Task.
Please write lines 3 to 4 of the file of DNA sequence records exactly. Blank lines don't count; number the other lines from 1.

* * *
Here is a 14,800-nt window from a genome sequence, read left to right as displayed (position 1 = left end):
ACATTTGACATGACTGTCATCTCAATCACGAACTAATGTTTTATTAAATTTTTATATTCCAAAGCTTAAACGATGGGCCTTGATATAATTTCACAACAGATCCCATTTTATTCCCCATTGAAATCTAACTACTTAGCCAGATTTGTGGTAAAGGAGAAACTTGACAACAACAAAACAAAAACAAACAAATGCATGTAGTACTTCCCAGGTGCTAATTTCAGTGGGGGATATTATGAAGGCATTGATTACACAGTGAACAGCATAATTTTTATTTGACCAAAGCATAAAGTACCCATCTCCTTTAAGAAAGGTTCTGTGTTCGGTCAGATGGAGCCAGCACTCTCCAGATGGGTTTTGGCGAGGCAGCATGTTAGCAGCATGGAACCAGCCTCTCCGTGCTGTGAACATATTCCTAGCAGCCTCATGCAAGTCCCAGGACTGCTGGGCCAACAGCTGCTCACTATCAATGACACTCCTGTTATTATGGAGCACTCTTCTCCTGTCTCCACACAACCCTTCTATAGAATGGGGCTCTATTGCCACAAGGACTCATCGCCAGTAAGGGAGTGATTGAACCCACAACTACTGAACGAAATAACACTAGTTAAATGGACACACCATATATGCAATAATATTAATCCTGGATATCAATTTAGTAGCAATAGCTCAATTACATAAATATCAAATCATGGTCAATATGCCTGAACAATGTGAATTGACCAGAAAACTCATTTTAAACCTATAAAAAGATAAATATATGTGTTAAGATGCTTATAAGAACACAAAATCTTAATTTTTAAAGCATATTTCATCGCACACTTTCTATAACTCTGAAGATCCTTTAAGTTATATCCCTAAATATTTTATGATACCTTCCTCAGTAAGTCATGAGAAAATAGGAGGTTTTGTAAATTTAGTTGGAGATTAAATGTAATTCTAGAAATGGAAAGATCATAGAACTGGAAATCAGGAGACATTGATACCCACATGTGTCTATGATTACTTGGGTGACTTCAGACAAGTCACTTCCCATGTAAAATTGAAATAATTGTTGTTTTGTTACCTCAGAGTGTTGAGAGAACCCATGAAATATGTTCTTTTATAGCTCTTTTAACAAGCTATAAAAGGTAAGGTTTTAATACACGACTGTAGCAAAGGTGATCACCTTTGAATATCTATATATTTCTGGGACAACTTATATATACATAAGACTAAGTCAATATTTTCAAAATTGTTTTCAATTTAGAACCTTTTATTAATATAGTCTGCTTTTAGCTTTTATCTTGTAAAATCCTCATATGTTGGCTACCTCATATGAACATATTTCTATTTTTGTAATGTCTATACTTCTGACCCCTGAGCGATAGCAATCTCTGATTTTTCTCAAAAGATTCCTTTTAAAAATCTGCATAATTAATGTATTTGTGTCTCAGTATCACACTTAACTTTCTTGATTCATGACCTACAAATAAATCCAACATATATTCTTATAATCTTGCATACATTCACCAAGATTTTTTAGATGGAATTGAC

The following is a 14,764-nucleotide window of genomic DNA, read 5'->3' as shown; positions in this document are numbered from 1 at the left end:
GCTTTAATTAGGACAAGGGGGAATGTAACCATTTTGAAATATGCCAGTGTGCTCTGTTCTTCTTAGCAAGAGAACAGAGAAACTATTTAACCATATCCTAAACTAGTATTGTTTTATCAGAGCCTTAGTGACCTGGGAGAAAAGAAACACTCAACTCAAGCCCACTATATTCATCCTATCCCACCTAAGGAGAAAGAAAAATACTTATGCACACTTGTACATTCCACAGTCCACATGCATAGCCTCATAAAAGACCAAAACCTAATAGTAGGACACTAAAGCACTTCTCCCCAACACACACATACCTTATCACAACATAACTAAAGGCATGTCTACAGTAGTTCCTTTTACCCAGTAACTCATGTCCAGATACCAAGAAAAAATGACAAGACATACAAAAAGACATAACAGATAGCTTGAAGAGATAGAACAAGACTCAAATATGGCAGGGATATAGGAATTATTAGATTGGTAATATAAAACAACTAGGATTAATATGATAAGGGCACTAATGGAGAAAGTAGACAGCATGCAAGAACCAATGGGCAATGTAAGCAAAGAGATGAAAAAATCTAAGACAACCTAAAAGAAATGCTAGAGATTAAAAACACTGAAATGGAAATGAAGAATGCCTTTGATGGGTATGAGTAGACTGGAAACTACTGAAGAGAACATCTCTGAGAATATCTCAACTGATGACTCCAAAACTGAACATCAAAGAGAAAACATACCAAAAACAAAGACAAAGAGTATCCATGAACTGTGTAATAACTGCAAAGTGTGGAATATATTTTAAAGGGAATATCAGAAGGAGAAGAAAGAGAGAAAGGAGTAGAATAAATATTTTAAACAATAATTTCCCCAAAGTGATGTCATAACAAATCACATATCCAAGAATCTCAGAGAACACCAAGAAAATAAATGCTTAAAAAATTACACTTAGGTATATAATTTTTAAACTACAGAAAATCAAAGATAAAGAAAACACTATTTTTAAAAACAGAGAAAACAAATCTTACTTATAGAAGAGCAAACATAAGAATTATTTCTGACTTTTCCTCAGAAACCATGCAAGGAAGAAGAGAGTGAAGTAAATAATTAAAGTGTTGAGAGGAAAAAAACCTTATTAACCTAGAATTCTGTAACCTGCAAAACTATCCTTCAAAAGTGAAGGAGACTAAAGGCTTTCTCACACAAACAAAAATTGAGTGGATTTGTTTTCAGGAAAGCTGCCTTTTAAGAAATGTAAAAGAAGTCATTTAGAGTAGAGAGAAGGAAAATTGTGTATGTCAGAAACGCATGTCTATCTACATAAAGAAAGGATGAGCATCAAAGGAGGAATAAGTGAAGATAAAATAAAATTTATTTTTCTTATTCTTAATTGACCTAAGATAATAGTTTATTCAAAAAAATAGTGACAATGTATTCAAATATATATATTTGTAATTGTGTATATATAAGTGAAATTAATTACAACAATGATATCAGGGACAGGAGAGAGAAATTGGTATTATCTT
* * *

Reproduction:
The following is a 14,764-nucleotide window of genomic DNA, read 5'->3' as shown; positions in this document are numbered from 1 at the left end:
GCTTTAATTAGGACAAGGGGGAATGTAACCATTTTGAAATATGCCAGTGTGCTCTGTTCTTCTTAGCAAGAGAACAGAGAAACTATTTAACCATATCCTAAACTAGTATTGTTTTATCAGAGCCTTAGTGACCTGGGAGAAAAGAAACACTCAACTCAAGCCCACTATATTCATCCTATCCCACCTAAGGAGAAAGAAAAATACTTATGCACACTTGTACATTCCACAGTCCACATGCATAGCCTCATAAAAGACCAAAACCTAATAGTAGGACACTAAAGCACTTCTCCCCAACACACACATACCTTATCACAACATAACTAAAGGCATGTCTACAGTAGTTCCTTTTACCCAGTAACTCATGTCCAGATACCAAGAAAAAATGACAAGACATACAAAAAGACATAACAGATAGCTTGAAGAGATAGAACAAGACTCAAATATGGCAGGGATATAGGAATTATTAGATTGGTAATATAAAACAACTAGGATTAATATGATAAGGGCACTAATGGAGAAAGTAGACAGCATGCAAGAACCAATGGGCAATGTAAGCAAAGAGATGAAAAAATCTAAGACAACCTAAAAGAAATGCTAGAGATTAAAAACACTGAAATGGAAATGAAGAATGCCTTTGATGGGTATGAGTAGACTGGAAACTACTGAAGAGAACATCTCTGAGAATATCTCAACTGATGACTCCAAAACTGAACATCAAAGAGAAAACATACCAAAAACAAAGACAAAGAGTATCCATGAACTGTGTAATAACTGCAAAGTGTGGAATATATTTTAAAGGGAATATCAGAAGGAGAAGAAAGAGAGAAAGGAGTAGAATAAATATTTTAAACAATAATTTCCCCAAAGTGATGTCATAACAAATCACATATCCAAGAATCTCAGAGAACACCAAGAAAATAAATGCTTAAAAAATTACACTTAGGTATATAATTTTTAAACTACAGAAAATCAAAGATAAAGAAAACACTATTTTTAAAAACAGAGAAAACAAATCTTACTTATAGAAGAGCAAACATAAGAATTATTTCTGACTTTTCCTCAGAAACCATGCAAGGAAGAAGAGAGTGAAGTAAATAATTAAAGTGTTGAGAGGAAAAAAACCTTATTAACCTAGAATTCTGTAACCTGCAAAACTATCCTTCAAAAGTGAAGGAGACTAAAGGCTTTCTCACACAAACAAAAATTGAGTGGATTTGTTTTCAGGAAAGCTGCCTTTTAAGAAATGTAAAAGAAGTCATTTAGAGTAGAGAGAAGGAAAATTGTGTATGTCAGAAACGCATGTCTATCTACATAAAGAAAGGATGAGCATCAAAGGAGGAATAAGTGAAGATAAAATAAAATTTATTTTTCTTATTCTTAATTGACCTAAGATAATAGTTTATTCAAAAAAATAGTGACAATGTATTCAAATATATATATTTGTAATTGTGTATATATAAGTGAAATTAATTACAACAATGATATCAGGGACAGGAGAGAGAAATTGGTATTATCTT